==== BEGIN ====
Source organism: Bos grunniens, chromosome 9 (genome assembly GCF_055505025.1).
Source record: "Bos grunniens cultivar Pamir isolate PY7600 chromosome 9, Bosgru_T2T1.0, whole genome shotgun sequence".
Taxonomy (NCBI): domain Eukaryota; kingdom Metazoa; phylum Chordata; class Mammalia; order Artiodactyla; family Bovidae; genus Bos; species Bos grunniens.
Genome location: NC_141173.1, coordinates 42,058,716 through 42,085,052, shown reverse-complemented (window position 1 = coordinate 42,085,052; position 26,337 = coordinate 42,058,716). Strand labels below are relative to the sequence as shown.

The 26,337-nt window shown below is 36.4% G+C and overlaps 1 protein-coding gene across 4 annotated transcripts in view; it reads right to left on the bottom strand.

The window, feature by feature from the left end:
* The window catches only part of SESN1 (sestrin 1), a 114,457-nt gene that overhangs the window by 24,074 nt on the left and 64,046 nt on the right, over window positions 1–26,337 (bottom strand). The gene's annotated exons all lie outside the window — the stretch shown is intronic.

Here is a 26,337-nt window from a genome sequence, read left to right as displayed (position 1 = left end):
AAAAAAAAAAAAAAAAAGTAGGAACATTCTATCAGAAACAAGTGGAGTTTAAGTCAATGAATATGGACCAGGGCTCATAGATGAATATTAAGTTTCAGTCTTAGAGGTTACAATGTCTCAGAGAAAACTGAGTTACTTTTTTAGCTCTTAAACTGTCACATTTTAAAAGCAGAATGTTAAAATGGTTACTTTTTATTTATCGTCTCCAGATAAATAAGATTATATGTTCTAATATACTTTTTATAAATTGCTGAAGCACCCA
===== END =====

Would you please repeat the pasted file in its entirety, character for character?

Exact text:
Source organism: Bos grunniens, chromosome 9 (genome assembly GCF_055505025.1).
Source record: "Bos grunniens cultivar Pamir isolate PY7600 chromosome 9, Bosgru_T2T1.0, whole genome shotgun sequence".
Taxonomy (NCBI): domain Eukaryota; kingdom Metazoa; phylum Chordata; class Mammalia; order Artiodactyla; family Bovidae; genus Bos; species Bos grunniens.
Genome location: NC_141173.1, coordinates 42,058,716 through 42,085,052, shown reverse-complemented (window position 1 = coordinate 42,085,052; position 26,337 = coordinate 42,058,716). Strand labels below are relative to the sequence as shown.

The 26,337-nt window shown below is 36.4% G+C and overlaps 1 protein-coding gene across 4 annotated transcripts in view; it reads right to left on the bottom strand.

The window, feature by feature from the left end:
* The window catches only part of SESN1 (sestrin 1), a 114,457-nt gene that overhangs the window by 24,074 nt on the left and 64,046 nt on the right, over window positions 1–26,337 (bottom strand). The gene's annotated exons all lie outside the window — the stretch shown is intronic.

Here is a 26,337-nt window from a genome sequence, read left to right as displayed (position 1 = left end):
AAAAAAAAAAAAAAAAAGTAGGAACATTCTATCAGAAACAAGTGGAGTTTAAGTCAATGAATATGGACCAGGGCTCATAGATGAATATTAAGTTTCAGTCTTAGAGGTTACAATGTCTCAGAGAAAACTGAGTTACTTTTTTAGCTCTTAAACTGTCACATTTTAAAAGCAGAATGTTAAAATGGTTACTTTTTATTTATCGTCTCCAGATAAATAAGATTATATGTTCTAATATACTTTTTATAAATTGCTGAAGCACCCA